and here's why "Select questions from randomly selected citizens, with some editorial filter applied...." will never, ever happen:

"... reviewers will see very few questions relating to inside-the-beltway-only controversies."

Posted by: frank | Nov 17, 2007 10:26:24 AM

Equal time would be the first step. The fact that you have first tier vs "other" candidates doesn't mean that all shouldn't be heard. What makes a candidate first teir? Media exposure. Allowing the media to choose our candidites before a single vote is cast seems undemocratic. A simple solution would be to alot each canditate an equal amount of time. When they speak, their timer turns on. Once they're out of minutes, their mic is cut off.
Also, two hours isn't nearly enough time to get into any sort of actual substance, even if there were fewer. The length shouldn't be artificially constrained to a TV stations convenience. I see no reason why, if any of these people are to be the new leader of our country, they shouldn't be able to manage a full 8 hours. And I don't see why, as those electing them, we shouldn't be able to pay attention.
As far as the "cattle call" being a problem, I'd agree logistically, the more in a debate, the harder to run, but I'd disagree that a fewer number of options is a good thing.
The simplist way to reform the debates is to not have them anymore. Not on television, anyway. Even in this election cycle, we are seeing an incredible amount of internet presence, and it will only grow through this election cycle. There need not be a large number of formal debates, with everyone present that's running. An online debate between candidates, both in text and video form would be far more informative. It would allow policies and positions to be explained in more detail, and allow for a more direct rebuttal of other's claims. Rather than taking questions from a moderator, they can shoose their own questions to answer, whether from other candidates or from voters. A final televised formal debate, between all candidates a day or so before the election would be all that was really needed, if even that. Put it on C-span, and let it run until the polls close.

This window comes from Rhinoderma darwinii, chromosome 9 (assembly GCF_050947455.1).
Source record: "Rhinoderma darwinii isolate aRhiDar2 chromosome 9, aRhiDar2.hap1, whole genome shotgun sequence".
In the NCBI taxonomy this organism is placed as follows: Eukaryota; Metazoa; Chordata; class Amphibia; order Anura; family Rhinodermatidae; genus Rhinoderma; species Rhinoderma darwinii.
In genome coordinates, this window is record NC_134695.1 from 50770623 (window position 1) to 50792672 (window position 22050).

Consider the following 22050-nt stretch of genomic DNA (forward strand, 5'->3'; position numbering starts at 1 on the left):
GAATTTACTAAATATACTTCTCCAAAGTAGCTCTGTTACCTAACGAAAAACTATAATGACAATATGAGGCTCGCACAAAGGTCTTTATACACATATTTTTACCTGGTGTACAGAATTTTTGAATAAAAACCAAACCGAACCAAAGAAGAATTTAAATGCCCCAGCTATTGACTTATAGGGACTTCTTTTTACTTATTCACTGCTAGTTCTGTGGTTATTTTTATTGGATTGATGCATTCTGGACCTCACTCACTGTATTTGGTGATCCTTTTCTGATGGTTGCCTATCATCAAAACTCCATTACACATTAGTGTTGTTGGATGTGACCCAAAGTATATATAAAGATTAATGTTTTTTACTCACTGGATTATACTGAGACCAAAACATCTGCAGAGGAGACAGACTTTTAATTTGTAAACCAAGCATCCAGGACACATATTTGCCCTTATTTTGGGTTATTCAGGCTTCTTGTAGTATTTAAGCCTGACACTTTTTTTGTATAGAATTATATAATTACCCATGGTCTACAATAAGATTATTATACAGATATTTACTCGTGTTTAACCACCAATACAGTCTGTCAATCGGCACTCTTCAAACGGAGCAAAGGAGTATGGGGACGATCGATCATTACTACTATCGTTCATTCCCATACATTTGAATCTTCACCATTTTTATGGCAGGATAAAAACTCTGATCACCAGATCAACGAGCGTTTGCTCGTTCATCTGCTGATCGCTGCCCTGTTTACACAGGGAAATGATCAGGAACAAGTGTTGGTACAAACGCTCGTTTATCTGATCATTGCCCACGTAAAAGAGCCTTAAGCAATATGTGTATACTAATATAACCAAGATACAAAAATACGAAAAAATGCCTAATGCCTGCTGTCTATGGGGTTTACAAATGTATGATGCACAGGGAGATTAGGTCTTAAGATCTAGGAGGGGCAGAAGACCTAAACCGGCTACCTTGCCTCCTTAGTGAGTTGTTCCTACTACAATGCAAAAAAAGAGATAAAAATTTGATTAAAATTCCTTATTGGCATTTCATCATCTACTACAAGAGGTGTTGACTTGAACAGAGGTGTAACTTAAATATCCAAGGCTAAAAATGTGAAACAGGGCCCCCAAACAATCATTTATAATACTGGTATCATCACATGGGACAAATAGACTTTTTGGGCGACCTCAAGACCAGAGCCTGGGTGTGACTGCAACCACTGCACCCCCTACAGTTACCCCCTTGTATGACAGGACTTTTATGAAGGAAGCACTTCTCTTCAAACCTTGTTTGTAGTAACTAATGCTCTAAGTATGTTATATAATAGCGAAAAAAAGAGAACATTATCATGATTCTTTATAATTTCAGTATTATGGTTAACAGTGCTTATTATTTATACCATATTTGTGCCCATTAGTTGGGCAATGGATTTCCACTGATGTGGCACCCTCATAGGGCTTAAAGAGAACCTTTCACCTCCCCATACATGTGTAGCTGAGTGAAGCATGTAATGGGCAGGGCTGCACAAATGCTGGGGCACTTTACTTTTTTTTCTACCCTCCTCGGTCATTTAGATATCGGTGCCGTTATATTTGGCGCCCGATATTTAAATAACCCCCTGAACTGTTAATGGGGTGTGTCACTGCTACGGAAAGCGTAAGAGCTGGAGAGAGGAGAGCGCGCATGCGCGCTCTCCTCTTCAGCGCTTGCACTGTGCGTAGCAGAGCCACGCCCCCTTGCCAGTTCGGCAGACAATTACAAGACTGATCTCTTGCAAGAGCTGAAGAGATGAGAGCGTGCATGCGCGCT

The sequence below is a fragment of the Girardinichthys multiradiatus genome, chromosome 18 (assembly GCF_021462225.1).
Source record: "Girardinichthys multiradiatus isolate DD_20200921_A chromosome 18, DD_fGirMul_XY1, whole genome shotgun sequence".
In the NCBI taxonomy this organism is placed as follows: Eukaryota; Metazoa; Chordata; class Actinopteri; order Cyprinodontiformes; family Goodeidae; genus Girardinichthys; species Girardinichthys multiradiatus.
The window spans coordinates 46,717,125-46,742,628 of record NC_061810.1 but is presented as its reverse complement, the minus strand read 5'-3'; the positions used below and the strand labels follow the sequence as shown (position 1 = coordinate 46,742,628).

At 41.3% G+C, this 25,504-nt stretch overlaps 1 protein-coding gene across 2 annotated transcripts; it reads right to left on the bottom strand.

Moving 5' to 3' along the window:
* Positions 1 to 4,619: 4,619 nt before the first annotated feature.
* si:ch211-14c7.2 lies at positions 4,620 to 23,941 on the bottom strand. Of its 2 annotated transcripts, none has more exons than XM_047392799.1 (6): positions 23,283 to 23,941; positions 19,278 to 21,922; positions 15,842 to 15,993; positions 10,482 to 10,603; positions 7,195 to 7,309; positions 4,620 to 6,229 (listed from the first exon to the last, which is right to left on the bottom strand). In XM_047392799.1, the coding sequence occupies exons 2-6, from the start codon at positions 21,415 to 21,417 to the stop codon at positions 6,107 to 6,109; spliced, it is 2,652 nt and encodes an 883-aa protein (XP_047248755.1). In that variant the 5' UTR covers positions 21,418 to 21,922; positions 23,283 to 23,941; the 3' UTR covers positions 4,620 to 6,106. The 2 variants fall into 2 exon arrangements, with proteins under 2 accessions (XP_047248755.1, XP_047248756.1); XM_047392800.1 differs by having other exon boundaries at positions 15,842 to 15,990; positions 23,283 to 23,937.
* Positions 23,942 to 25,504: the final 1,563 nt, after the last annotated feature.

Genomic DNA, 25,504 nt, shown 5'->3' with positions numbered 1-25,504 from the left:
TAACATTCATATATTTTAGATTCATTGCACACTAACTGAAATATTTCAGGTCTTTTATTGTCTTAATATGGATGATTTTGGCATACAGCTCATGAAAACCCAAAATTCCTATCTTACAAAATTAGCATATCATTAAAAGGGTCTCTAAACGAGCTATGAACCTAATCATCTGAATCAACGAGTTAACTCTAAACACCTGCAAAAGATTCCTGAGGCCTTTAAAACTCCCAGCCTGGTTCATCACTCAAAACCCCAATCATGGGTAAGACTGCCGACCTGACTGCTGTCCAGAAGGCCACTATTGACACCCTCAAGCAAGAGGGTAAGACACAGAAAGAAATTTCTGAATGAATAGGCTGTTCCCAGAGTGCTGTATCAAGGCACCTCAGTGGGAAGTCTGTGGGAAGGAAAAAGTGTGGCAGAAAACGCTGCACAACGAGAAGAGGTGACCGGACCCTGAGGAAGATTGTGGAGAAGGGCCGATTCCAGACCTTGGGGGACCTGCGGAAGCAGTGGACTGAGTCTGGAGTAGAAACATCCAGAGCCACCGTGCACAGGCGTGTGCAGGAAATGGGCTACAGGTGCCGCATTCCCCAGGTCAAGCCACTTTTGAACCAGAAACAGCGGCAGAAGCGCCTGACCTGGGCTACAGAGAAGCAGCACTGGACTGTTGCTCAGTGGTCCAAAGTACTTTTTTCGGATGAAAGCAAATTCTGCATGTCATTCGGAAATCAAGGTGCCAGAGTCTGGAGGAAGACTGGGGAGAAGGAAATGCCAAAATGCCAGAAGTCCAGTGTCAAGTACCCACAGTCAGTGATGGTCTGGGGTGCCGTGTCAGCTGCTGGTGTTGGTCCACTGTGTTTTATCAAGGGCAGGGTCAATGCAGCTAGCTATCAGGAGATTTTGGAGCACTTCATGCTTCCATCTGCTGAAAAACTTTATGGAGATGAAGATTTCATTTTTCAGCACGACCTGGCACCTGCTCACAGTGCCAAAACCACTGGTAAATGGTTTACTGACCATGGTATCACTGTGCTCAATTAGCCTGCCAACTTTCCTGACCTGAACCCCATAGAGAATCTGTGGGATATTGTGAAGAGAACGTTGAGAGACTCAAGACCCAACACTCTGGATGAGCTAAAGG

There really is no reason to allow the media to dictate the terms of how we learn about and make decisions on our future leaders anymore. Widen the field. There's plenty of room in the democratic process for more than 7 or 8 candidates.

Posted by: chefmudge | Nov 17, 2007 10:31:52 AM

It's frankly unrealistic in our modern age to say that we're not going to televise debates. We may all have issues with the way television distorts words and images, but it is what we use to communicate, and not using it on a key matter like our elections is just not going to happen. We can do debates better, and we can televise them. I think the poor quality of our current debates - and the overall poisonous nature of the political scene just now - shouldn't lead us to baby with the bathwater type plans. We can fix the debates without giving up on format and presentational form completely. We should at least try before we throw up our hands, and we certainly haven't done much trying up to now. I would point out that some of the debates have worked better than others - the YouTube debate was better than people expected, Fox has acquitted itself more than CNN, and even the Sunday morning Stephanopolous debate on ABC was better, I think, than people admit (and it shows that some of the best work is simply happening out of sight of most people). We can't expect all viewers to want or need inundation with massive amounts of data - we can, I think, have a successful format of careful questions, thoughtful answers, and further information available to people who look for it. Excessive data no one looks at does nothing to inform our electorate. Television can, and we can use television for it. And we should.